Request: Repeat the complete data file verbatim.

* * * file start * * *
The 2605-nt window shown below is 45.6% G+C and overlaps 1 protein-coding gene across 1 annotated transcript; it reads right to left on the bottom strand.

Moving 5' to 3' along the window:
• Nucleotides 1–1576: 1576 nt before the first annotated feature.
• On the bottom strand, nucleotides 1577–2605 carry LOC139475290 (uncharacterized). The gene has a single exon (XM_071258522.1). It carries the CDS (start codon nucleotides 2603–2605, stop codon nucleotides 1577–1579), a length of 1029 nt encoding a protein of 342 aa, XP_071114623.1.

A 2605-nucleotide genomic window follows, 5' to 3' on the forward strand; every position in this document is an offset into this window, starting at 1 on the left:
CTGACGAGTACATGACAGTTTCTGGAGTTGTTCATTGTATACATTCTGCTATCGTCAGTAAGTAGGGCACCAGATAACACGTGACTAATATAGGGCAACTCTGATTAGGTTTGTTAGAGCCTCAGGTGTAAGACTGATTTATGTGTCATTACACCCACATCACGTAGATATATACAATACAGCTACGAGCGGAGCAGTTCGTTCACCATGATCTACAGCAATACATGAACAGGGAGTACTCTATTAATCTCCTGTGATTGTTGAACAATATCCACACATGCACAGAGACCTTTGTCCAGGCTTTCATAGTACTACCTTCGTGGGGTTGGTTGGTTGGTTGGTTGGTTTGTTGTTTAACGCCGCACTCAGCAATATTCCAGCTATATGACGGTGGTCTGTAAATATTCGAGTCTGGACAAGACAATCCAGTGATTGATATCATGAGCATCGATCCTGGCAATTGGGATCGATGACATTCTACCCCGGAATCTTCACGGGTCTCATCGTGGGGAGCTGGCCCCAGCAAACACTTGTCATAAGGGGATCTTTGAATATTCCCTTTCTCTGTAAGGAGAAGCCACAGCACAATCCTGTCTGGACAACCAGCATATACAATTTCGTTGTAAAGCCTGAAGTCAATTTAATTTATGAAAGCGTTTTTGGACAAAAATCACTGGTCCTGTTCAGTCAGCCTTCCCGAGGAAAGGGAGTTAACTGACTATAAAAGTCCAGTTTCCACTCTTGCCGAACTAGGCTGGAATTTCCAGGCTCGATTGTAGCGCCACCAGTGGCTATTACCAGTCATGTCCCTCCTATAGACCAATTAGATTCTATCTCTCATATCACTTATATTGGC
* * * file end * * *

The 2605-nt window shown below is 45.6% G+C and overlaps 1 protein-coding gene across 1 annotated transcript; it reads right to left on the bottom strand.

Moving 5' to 3' along the window:
• Nucleotides 1–1576: 1576 nt before the first annotated feature.
• On the bottom strand, nucleotides 1577–2605 carry LOC139475290 (uncharacterized). The gene has a single exon (XM_071258522.1). It carries the CDS (start codon nucleotides 2603–2605, stop codon nucleotides 1577–1579), a length of 1029 nt encoding a protein of 342 aa, XP_071114623.1.

A 2605-nucleotide genomic window follows, 5' to 3' on the forward strand; every position in this document is an offset into this window, starting at 1 on the left:
CTGACGAGTACATGACAGTTTCTGGAGTTGTTCATTGTATACATTCTGCTATCGTCAGTAAGTAGGGCACCAGATAACACGTGACTAATATAGGGCAACTCTGATTAGGTTTGTTAGAGCCTCAGGTGTAAGACTGATTTATGTGTCATTACACCCACATCACGTAGATATATACAATACAGCTACGAGCGGAGCAGTTCGTTCACCATGATCTACAGCAATACATGAACAGGGAGTACTCTATTAATCTCCTGTGATTGTTGAACAATATCCACACATGCACAGAGACCTTTGTCCAGGCTTTCATAGTACTACCTTCGTGGGGTTGGTTGGTTGGTTGGTTGGTTTGTTGTTTAACGCCGCACTCAGCAATATTCCAGCTATATGACGGTGGTCTGTAAATATTCGAGTCTGGACAAGACAATCCAGTGATTGATATCATGAGCATCGATCCTGGCAATTGGGATCGATGACATTCTACCCCGGAATCTTCACGGGTCTCATCGTGGGGAGCTGGCCCCAGCAAACACTTGTCATAAGGGGATCTTTGAATATTCCCTTTCTCTGTAAGGAGAAGCCACAGCACAATCCTGTCTGGACAACCAGCATATACAATTTCGTTGTAAAGCCTGAAGTCAATTTAATTTATGAAAGCGTTTTTGGACAAAAATCACTGGTCCTGTTCAGTCAGCCTTCCCGAGGAAAGGGAGTTAACTGACTATAAAAGTCCAGTTTCCACTCTTGCCGAACTAGGCTGGAATTTCCAGGCTCGATTGTAGCGCCACCAGTGGCTATTACCAGTCATGTCCCTCCTATAGACCAATTAGATTCTATCTCTCATATCACTTATATTGGC